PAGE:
Public reviews Herkimer County schools merger proposal
Four school districts in Herkimer County attempted to merge earlier this year. Frankfort backed out of the deal, leaving Ilion, Herkimer and Mohawk Central School Districts to move on in the process. As our Andrew Sorensen tells us, the new proposal could have some Herkimer County parents sending their kids to a brand new school system in just two year's time.
To view our videos, you need to
install Adobe Flash 9 or above. Install now.
Then come back here and refresh the page.
HERKIMER COUNTY, N.Y.-- The Ilion, Herkimer, and Mohawk Central School Districts have lost some of the luster of their merger plans since Frankfort backed out.
"Yes, our school district will be smaller as a three district merge district. Yes, the population of students will be smaller as a three district merge district," said Mohawk Central School District Superintendent Joyce Caputo at a public hearing Wednesday night.
But to the districts that have sustained cuts because of the delay, the merger is not only beneficial, but in some ways necessary.
"So we go into this reorganization with fewer resources. However, the end result is still a better product for the tax payers and the students," Ilion Central School District Superintendent Cosimo Tangorra said.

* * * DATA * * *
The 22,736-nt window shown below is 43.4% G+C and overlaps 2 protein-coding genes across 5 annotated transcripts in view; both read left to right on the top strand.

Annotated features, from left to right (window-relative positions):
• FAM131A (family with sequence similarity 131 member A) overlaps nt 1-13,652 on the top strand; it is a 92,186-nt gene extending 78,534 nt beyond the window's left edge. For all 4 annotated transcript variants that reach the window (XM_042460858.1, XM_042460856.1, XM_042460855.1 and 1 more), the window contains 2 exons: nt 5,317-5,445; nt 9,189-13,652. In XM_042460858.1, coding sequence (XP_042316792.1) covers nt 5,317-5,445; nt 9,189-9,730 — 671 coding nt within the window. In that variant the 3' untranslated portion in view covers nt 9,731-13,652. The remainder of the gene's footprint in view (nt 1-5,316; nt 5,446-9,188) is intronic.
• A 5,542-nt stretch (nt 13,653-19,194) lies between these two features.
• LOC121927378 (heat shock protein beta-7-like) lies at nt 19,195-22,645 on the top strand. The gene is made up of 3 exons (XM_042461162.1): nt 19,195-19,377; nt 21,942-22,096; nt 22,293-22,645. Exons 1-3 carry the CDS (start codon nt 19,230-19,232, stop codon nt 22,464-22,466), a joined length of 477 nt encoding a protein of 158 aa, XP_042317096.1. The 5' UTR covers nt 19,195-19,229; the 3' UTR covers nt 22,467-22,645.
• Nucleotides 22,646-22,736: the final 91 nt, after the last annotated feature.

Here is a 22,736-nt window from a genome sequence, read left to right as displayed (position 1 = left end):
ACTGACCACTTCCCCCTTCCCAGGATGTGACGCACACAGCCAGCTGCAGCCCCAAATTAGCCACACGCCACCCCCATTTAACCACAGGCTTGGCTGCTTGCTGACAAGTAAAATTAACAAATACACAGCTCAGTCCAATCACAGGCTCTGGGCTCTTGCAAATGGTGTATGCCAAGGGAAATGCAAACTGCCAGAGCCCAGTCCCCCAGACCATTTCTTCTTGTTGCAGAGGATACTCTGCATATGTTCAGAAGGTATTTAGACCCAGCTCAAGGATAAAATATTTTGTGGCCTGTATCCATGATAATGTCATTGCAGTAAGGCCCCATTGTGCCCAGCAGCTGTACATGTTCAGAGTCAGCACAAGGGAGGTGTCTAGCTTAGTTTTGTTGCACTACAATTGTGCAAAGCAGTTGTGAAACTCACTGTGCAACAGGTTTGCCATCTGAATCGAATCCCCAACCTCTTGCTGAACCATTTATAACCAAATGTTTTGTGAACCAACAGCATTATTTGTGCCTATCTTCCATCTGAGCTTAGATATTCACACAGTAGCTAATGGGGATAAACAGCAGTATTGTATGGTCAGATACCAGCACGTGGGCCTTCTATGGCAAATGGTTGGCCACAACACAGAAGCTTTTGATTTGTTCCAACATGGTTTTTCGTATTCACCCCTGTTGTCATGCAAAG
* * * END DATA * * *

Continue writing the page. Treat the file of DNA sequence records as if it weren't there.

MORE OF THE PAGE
That doesn't mean parents like Jamison Hayes walked into the first public hearing Wednesday night without any concerns. He's been told his daughter would no longer be attending Remington Elementary where she can walk to school, but instead, bussed to Barringer.
"The only concern I have is that they just put all these new updates into the Remington school and now they're going to close it down," he said.
Despite the prospect of some longer bus rides and leaving one school entirely empty, most parents are looking at the positives of the proposal.
Mohawk Parent Barbara LaPorte said, "I think that it's something that has to go through in order to offer the students the opportunities that they deserve."
Some of those opportunities include $58 million in new funding, restoring sports and music programs, and creating at least 51 new classes. But unfortunately, all the gains do come at the cost of some cuts, including two administrators and up to 20 teacher positions.
The districts say many of those jobs would be retirements and most would be moved to other positions. The districts also say that although the plan looks good on paper, it would be up to the new school board and administration to follow through.
There will be three other public hearings on the merger before it goes to a public vote on September 12th.